I am surprised by how much sex I have had in my life that I didn’t want to have. Not exactly what’s considered “real” rape, or “date” rape, although it is a kind of rape of the spirit - a dishonest portrayal or distortion of my own desire in order to appease another person.
I said yes because I felt it was too much trouble to say no. I said yes because I didn’t want to have to defend my “no,” qualify it, justify it - deserve it. I said yes because I thought I was so ugly and fat that I should just take sex every time it was offered, because who knew when it would be offered again. I said yes to partners I never wanted in the first place, because to say no at any point after saying yes for so long would make our entire relationship a lie, so I had to keep saying yes in order to keep the “no” I felt a secret. That is such a messed-up way to live, such an awful way to love.
So these days, I say yes only when I mean yes. It does require some vigilance on my part to make sure I don’t just go on sexual automatic pilot and let people do whatever. It forces me to be really honest with myself and others. It makes me remember that loving myself is also about protecting myself and defending my own borders. I say yes to me.”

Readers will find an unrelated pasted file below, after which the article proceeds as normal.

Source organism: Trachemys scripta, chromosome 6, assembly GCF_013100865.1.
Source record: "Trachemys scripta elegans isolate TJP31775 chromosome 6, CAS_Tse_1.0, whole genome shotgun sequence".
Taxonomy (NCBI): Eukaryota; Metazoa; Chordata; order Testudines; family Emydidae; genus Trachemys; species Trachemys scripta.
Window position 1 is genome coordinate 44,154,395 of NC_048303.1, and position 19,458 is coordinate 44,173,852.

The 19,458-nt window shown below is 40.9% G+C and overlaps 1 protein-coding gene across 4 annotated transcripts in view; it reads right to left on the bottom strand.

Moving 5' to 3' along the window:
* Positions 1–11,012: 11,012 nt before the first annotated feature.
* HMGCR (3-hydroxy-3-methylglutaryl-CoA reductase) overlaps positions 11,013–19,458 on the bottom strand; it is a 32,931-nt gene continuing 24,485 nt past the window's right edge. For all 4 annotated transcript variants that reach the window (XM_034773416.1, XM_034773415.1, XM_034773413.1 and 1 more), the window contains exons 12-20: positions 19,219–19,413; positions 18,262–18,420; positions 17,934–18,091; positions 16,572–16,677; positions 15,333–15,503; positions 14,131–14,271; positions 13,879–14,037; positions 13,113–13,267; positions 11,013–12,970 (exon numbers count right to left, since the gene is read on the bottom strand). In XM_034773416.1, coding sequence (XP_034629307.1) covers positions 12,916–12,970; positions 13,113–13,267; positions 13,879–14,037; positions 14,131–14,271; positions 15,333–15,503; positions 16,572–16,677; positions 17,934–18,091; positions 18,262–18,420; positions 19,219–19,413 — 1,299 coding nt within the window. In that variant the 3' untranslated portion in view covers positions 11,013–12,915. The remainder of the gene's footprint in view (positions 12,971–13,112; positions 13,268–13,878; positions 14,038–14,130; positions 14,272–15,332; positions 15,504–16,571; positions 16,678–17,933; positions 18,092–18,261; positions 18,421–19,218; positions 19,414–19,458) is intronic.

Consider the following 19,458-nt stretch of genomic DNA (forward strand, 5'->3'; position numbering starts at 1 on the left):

I am so tired of seeing female characters getting raped, beaten, and killed—all for titillation or to move along a male character’s arc. Call her the Manic Pixie Dead Girl.
Or ‘raped girl’, for that matter. I won’t be watching the new season of [SPOILER] because I found out that a major female character will be sexually assaulted. It’s become impossible to enjoy most quality television shows because the hurt or endangered women device is so frequently used. And if a character is pregnant, forget it—you pretty much know she’s a goner.
Yes, dead or harmed women in television is nothing new. There are entire series dedicated to the practice (I’m looking at you, SVU!). But lately, I’ve just found it too…stressful. I watch my favorite female characters with my heart in my throat, just waiting for the inevitable to happen. Women have to fear and anticipate violence and sexual assault in their everyday real life—I don’t want to fear for it in my entertainment as well. It’s bad for my soul.
Edgar Allan Poe once wrote, “The death of a beautiful woman is, unquestionably, the most poetical topic in the world.” Too many male writers and directors buy into this narrative. But I don’t have to.”